The endpoint for the DeepHub RPC interface is: /v1/ws/rpc.

The general data flow is as follows:

  1. A service which provides certain functionality registers itself with the DeepHub and announces that it wants to handle a method. This can be anything from querying sensor data of local tags, managing firmware updates of on-site devices, or remote communication between services. In our example flow, we register for a method named “Blink LED” to control a local LED light.

  2. A client application (e.g. a web browser in the local network or over the internet) can now send the RPC Request with the method name “Blink LED” with optional parameters. The DeepHub will forward this call with the parameters to all services handling the “Blink LED” request.

  3. The services which registered themselves for handling “Blink LED” will receive the client request and reply with an RPC response message.

  4. The DeepHub forwards this response message to the client. By default, only the first response is forwarded and the request is finalized.

Registering for RPC method handling is done by sending an RPC request containing the method name “register”, the “method” parameter, and a name for the method as values in the parameters of the request. Example:

{
  "jsonrpc": "2.0",
  "method": "register",
  "params": {
    "method": "Blink LED"
  },
  "id": 1
}

The DeepHub defines three optional properties for the JSON-RPC Request structure:

  • stream: When set to true, all responses are continuously forwarded to the client that created the request. The stream will end when the timeout for the request is reached (see timeout description below).

  • aggregate: All data is combined into a single response and forwarded to the client that created the request. The aggregated result is delivered after each registered handler sends a response or the timeout is reached - whichever comes first.

  • timeout: The timeout after which the request should expire. The timeout is expressed in milliseconds instead of seconds to allow for realtime applications.

The RPC response for aggregated results combines RPC messages into the result array of the final RPC response, and not only the results. This allows for the collection of error messages between success messages as shown in the example aggregate response below. Here, there is one error message next to a success message:

{
  "jsonrpc": "2.0",
  "id": 2,
  "result": [
    {
      "jsonrpc": "2.0",
      "id": 2,
      "result": "blinking"
    },
    {
      "jsonrpc": "2.0",
      "error": {
        "code": -32601,
        "message": "Light is defect"
      },
      "id": 2
    }
  ]
}

In addition, an optional property “zone_id” with a UUID of an omlox™ zone in the params section of a register request can be used to register for RPC calls for a particular zone. This allows RPC handlers which only work within a zone to avoid processing unnecessary requests (e.g. trying to reach tags which can only be reached when in that zone).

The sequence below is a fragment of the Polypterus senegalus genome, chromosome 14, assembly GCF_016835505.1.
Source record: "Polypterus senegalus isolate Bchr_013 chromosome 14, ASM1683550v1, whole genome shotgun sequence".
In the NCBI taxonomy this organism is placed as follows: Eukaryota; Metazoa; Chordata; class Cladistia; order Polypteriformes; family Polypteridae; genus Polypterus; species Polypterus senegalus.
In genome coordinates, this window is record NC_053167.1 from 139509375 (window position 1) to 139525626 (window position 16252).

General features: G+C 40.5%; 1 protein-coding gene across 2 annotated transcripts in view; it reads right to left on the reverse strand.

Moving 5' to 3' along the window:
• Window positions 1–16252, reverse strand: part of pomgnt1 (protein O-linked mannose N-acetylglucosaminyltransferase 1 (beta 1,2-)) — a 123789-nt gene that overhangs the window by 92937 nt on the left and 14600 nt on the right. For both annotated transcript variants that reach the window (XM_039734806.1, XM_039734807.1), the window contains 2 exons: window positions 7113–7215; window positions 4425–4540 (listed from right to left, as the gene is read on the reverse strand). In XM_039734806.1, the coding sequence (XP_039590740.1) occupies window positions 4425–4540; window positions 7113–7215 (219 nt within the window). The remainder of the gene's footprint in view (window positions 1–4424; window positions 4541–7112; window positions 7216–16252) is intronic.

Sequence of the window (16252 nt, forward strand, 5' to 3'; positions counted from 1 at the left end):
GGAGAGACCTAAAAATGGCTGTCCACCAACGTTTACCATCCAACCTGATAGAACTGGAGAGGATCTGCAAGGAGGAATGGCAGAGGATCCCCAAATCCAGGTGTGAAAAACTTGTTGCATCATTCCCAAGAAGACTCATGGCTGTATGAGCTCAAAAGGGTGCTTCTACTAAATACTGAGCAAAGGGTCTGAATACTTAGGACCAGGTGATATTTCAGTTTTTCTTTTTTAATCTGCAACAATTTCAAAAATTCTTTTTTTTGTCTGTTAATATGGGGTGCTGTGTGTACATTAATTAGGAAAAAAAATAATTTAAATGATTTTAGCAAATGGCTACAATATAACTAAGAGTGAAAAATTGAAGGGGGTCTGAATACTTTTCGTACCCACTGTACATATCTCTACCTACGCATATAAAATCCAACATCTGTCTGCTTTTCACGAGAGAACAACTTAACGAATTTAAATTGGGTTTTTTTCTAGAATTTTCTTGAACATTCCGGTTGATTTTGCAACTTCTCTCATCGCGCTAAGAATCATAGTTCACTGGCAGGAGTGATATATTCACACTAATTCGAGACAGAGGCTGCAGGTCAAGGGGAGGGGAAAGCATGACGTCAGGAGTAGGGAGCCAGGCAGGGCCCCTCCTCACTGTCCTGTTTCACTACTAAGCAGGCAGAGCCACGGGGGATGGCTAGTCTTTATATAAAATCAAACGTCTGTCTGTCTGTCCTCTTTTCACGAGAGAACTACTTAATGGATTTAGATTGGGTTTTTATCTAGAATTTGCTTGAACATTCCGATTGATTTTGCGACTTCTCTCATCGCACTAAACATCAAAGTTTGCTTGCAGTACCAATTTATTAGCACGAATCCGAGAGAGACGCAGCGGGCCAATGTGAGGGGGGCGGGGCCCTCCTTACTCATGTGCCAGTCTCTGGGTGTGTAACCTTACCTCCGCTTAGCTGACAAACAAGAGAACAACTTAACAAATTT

Example Message Flow

Alice registers herself for a method named “hello” and answers everybody who says hello to her with “Hello World!”.

Note: This example explains all intermediate steps of the message flow and thus looks longer-winded than it would be from an application perspective. From an application perspective, a client just sends a request and gets back a reply.

  1. Alice connects to the RPC WebSocket interface of the Hub (e.g. ws://localhost:8081/v1/ws/rpc for a local instance).

  2. Alice registers herself to handle a “hello” method by sending an RPC request to the Hub:

Alice -> Hub:

{
  "jsonrpc": "2.0",
  "method": "register",
  "params": {
    "method": "hello",
    "zone_id": "123"
  },
  "id": 1
}

The Hub responds with an ok message:

Hub -> Alice:

{
  "jsonrpc": "2.0",
  "id": 1,
  "result": true
}
  1. Another client, Bob, connects to the Hub and calls the “hello” method. Alice will get this request.

Bob -> Hub:

{
  "jsonrpc": "2.0",
  "method": "hello",
  "id": 2,
  "params": {
    "zone_id": "123"
  }
}
  1. Bob’s message is processed by the Hub and forwarded to Alice.

Hub -> Alice:

{
  "jsonrpc": "2.0",
  "id": 10000,
  "method": "hello"
}

Important details for Hub implementors (not application users): Notice that Alice will see a different id in the request. This is because the Hub uses it’s own IDs and will resolve back to the original ID which the caller used (in our example, Bob used ID 2) when a response is sent by Alice to the Hub. This is a necessary step done to fulfill the requirement of the JSON-RPC specification in order to uniquely relate requests and responses, and to respond with the same ID the client used in the original request sent to the Hub.

  1. Alice can now respond to the hello request reply with a friendly “Hello World!”.

Alice -> Hub:

{
  "jsonrpc": "2.0",
  "result": "Hello World!",
  "id": 10000
}
  1. The hub processes Alice’s message, replaces the ID with the one Bob used in his request, and forwards the response to Bob:

Hub -> Bob:

{
  "jsonrpc": "2.0",
  "result": "Hello World1!",
  "id": 2
}

[1] https://www.jsonrpc.org/specification

Changelog

Changelog